Radiocarbon dating easy explanation

20-Sep-2017 15:20

The latest high-tech equipment permits reliable results to be obtained even with microscopic samples.Radiometric dating is self-checking, because the data (after certain preliminary calculations are made) are fitted to a straight line (an "isochron") by means of standard linear regression methods of statistics.Also, as the authors of the 1968 article were careful to explain, xenoliths cannot be dated by the K-Ar method because of excess argon in bubbles trapped inside [Dalrymple2006].Thus in this case, as in many others that have been raised by skeptics of old-earth geology, the "anomaly" is more imaginary than real.Another method is to make age measurements on several samples from the same rock unit.This technique helps identify post-formation geologic disturbances because different minerals respond differently to heating and chemical changes.Here is one example of an isochron, based on measurements of basaltic meteorites (in this case the resulting date is 4.4 billion years) [Basaltic1981, pg. Skeptics of old-earth geology make great hay of these examples.

None of these experiments has detected any significant deviation for any isotope used in geologic dating [Dalrymple1991, pg. Note, for instance, that light coming to earth from distant stars (which in some cases emanated billions of years ago) reflects the same patterns of atomic spectra, based in the laws of quantum mechanics, that we see today.

Some [skeptics] make it sound like there is a lot of disagreement, but this is not the case.

The disagreement in values needed to support the position of young-Earth proponents would require differences in age measured by orders of magnitude (e.g., factors of 10,000, 100,000, a million, or more).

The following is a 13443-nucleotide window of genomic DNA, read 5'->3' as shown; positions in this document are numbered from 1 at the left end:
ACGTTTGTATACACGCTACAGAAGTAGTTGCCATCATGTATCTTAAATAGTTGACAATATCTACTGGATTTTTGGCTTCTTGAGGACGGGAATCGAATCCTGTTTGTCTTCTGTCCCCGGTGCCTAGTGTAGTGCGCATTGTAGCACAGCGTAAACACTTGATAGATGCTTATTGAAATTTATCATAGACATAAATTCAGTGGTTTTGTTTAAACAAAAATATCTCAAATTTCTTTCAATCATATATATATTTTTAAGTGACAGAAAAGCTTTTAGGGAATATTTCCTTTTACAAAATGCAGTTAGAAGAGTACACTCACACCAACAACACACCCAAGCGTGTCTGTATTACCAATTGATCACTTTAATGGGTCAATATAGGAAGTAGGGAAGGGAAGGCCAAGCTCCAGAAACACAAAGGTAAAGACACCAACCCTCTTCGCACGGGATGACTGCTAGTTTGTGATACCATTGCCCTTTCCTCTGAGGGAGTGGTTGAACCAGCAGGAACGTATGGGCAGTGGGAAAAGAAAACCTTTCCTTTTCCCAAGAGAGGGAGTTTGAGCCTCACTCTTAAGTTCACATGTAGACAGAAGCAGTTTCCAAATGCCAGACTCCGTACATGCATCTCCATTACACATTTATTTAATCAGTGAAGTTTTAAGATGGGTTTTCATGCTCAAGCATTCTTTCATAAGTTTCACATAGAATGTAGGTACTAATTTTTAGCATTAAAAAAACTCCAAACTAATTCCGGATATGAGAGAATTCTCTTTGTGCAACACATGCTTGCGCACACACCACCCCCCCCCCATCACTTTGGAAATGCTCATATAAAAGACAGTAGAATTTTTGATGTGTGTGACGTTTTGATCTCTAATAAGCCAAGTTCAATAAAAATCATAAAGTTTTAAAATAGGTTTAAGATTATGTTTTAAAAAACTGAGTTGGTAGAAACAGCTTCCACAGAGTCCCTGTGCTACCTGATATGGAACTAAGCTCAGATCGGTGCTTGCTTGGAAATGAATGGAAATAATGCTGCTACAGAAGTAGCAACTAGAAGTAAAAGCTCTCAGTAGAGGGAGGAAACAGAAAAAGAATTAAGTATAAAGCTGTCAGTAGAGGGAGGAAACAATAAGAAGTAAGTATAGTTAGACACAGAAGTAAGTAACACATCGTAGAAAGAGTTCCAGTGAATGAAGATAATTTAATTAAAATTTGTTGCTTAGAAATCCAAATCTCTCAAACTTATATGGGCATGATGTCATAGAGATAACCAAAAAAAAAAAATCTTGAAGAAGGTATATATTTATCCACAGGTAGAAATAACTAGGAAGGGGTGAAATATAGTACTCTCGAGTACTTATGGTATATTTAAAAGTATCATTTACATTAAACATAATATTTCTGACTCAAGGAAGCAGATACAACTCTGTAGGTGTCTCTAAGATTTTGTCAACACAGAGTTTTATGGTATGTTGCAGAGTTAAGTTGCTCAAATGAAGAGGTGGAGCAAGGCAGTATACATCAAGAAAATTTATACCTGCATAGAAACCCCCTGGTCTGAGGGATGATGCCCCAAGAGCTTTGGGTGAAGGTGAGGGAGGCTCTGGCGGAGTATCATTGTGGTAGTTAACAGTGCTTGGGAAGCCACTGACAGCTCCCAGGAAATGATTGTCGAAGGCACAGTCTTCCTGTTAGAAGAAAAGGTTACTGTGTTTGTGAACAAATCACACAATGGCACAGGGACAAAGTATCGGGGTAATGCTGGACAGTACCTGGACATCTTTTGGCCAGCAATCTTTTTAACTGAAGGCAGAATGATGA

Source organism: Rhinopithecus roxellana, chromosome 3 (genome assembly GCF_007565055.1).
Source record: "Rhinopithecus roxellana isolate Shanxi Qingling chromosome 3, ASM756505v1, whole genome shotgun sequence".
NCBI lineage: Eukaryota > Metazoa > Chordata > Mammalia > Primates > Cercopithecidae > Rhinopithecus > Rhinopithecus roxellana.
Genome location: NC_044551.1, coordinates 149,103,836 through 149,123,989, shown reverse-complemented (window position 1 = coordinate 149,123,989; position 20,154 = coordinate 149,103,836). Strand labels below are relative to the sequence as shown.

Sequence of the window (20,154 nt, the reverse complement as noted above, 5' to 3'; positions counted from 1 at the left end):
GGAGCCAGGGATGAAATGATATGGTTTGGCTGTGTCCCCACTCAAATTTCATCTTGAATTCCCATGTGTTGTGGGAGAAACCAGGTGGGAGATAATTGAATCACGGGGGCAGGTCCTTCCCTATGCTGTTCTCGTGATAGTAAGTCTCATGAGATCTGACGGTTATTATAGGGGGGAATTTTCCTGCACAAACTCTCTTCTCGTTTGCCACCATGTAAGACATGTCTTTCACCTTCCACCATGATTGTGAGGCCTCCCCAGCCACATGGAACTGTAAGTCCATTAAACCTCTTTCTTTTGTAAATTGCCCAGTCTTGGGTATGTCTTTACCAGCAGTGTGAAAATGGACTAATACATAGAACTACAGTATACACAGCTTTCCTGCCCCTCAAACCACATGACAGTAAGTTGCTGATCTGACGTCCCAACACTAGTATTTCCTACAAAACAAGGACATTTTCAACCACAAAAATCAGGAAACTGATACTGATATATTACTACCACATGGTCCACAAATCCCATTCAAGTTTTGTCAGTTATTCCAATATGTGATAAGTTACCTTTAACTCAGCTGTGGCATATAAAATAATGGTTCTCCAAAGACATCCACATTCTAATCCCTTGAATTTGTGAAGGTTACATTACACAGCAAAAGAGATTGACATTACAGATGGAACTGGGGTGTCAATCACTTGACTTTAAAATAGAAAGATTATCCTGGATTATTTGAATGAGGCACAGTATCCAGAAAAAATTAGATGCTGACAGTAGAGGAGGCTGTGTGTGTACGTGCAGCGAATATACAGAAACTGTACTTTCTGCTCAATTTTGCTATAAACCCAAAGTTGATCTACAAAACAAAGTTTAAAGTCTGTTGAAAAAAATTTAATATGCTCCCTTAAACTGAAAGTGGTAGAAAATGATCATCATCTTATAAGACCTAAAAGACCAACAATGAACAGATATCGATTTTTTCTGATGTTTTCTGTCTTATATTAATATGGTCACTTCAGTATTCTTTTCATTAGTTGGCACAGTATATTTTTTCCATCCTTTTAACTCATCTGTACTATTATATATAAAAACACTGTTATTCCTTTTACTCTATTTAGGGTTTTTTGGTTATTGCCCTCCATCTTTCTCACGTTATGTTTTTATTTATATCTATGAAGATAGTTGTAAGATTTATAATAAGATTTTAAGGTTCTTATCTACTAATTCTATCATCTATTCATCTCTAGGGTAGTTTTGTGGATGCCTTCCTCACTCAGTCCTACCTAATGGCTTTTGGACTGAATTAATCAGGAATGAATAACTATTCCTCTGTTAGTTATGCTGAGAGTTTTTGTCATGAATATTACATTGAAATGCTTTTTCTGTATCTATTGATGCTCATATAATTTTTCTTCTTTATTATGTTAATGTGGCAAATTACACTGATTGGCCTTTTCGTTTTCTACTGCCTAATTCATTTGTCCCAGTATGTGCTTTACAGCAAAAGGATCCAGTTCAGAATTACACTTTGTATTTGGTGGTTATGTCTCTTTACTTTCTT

If two or more radiometric clocks based on different elements and running at different rates give the same age, that's powerful evidence that the ages are probably correct.

Along this line, Roger Wiens, a scientist at the Los Alamos National Laboratory, asks those who are skeptical of radiometric dating to consider the following (quoted in several cases from [Wiens2002]): All of the different dating methods agree--they agree a great majority of the time over millions of years of time.

None of these experiments has detected any significant deviation for any isotope used in geologic dating [Dalrymple1991, pg. Note, for instance, that light coming to earth from distant stars (which in some cases emanated billions of years ago) reflects the same patterns of atomic spectra, based in the laws of quantum mechanics, that we see today.

Some [skeptics] make it sound like there is a lot of disagreement, but this is not the case.

The disagreement in values needed to support the position of young-Earth proponents would require differences in age measured by orders of magnitude (e.g., factors of 10,000, 100,000, a million, or more).

If two or more radiometric clocks based on different elements and running at different rates give the same age, that's powerful evidence that the ages are probably correct.

Along this line, Roger Wiens, a scientist at the Los Alamos National Laboratory, asks those who are skeptical of radiometric dating to consider the following (quoted in several cases from [Wiens2002]): All of the different dating methods agree--they agree a great majority of the time over millions of years of time.

Several hundred laboratories around the world are active in radiometric dating.